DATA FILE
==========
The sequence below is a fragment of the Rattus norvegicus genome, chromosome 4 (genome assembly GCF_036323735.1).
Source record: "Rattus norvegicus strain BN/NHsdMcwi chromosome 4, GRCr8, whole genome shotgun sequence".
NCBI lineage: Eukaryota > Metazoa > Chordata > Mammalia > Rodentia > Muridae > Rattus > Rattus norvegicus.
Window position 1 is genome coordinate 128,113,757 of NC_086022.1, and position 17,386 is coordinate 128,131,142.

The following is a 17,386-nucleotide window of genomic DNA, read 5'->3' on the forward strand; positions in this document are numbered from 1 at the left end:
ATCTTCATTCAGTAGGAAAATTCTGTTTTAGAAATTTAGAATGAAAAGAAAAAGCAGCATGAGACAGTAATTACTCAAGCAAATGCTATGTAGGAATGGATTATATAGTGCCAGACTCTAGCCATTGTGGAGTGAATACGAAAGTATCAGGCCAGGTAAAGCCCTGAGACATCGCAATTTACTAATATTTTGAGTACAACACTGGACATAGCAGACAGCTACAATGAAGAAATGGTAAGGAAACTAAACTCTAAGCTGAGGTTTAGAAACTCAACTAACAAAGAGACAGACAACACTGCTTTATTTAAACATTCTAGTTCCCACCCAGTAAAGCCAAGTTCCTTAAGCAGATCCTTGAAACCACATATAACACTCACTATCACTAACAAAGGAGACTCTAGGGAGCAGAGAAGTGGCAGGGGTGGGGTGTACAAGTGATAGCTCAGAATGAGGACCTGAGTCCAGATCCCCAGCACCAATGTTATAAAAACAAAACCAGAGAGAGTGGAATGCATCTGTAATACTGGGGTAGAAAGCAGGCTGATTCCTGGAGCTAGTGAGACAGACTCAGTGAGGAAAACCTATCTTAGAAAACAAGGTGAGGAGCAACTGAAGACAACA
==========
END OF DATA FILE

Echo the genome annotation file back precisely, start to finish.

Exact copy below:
The sequence below is a fragment of the Rattus norvegicus genome, chromosome 4 (genome assembly GCF_036323735.1).
Source record: "Rattus norvegicus strain BN/NHsdMcwi chromosome 4, GRCr8, whole genome shotgun sequence".
NCBI lineage: Eukaryota > Metazoa > Chordata > Mammalia > Rodentia > Muridae > Rattus > Rattus norvegicus.
Window position 1 is genome coordinate 128,113,757 of NC_086022.1, and position 17,386 is coordinate 128,131,142.

The following is a 17,386-nucleotide window of genomic DNA, read 5'->3' on the forward strand; positions in this document are numbered from 1 at the left end:
ATCTTCATTCAGTAGGAAAATTCTGTTTTAGAAATTTAGAATGAAAAGAAAAAGCAGCATGAGACAGTAATTACTCAAGCAAATGCTATGTAGGAATGGATTATATAGTGCCAGACTCTAGCCATTGTGGAGTGAATACGAAAGTATCAGGCCAGGTAAAGCCCTGAGACATCGCAATTTACTAATATTTTGAGTACAACACTGGACATAGCAGACAGCTACAATGAAGAAATGGTAAGGAAACTAAACTCTAAGCTGAGGTTTAGAAACTCAACTAACAAAGAGACAGACAACACTGCTTTATTTAAACATTCTAGTTCCCACCCAGTAAAGCCAAGTTCCTTAAGCAGATCCTTGAAACCACATATAACACTCACTATCACTAACAAAGGAGACTCTAGGGAGCAGAGAAGTGGCAGGGGTGGGGTGTACAAGTGATAGCTCAGAATGAGGACCTGAGTCCAGATCCCCAGCACCAATGTTATAAAAACAAAACCAGAGAGAGTGGAATGCATCTGTAATACTGGGGTAGAAAGCAGGCTGATTCCTGGAGCTAGTGAGACAGACTCAGTGAGGAAAACCTATCTTAGAAAACAAGGTGAGGAGCAACTGAAGACAACA